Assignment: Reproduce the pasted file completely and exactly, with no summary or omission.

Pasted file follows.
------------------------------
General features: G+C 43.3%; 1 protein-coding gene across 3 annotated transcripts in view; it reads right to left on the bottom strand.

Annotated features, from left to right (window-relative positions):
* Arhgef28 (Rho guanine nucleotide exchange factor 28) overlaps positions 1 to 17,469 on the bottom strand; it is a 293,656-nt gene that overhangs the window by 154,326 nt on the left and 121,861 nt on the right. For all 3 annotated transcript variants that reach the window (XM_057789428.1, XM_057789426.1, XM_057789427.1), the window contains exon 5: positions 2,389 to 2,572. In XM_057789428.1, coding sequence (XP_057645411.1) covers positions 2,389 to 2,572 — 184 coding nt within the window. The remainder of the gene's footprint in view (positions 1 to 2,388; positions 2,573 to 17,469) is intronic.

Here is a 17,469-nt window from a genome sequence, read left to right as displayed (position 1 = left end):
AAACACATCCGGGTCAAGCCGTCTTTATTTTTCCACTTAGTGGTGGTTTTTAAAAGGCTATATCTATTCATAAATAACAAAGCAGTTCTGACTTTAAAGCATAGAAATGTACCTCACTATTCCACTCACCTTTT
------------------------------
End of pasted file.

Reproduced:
General features: G+C 43.3%; 1 protein-coding gene across 3 annotated transcripts in view; it reads right to left on the bottom strand.

Annotated features, from left to right (window-relative positions):
* Arhgef28 (Rho guanine nucleotide exchange factor 28) overlaps positions 1 to 17,469 on the bottom strand; it is a 293,656-nt gene that overhangs the window by 154,326 nt on the left and 121,861 nt on the right. For all 3 annotated transcript variants that reach the window (XM_057789428.1, XM_057789426.1, XM_057789427.1), the window contains exon 5: positions 2,389 to 2,572. In XM_057789428.1, coding sequence (XP_057645411.1) covers positions 2,389 to 2,572 — 184 coding nt within the window. The remainder of the gene's footprint in view (positions 1 to 2,388; positions 2,573 to 17,469) is intronic.

Here is a 17,469-nt window from a genome sequence, read left to right as displayed (position 1 = left end):
AAACACATCCGGGTCAAGCCGTCTTTATTTTTCCACTTAGTGGTGGTTTTTAAAAGGCTATATCTATTCATAAATAACAAAGCAGTTCTGACTTTAAAGCATAGAAATGTACCTCACTATTCCACTCACCTTTT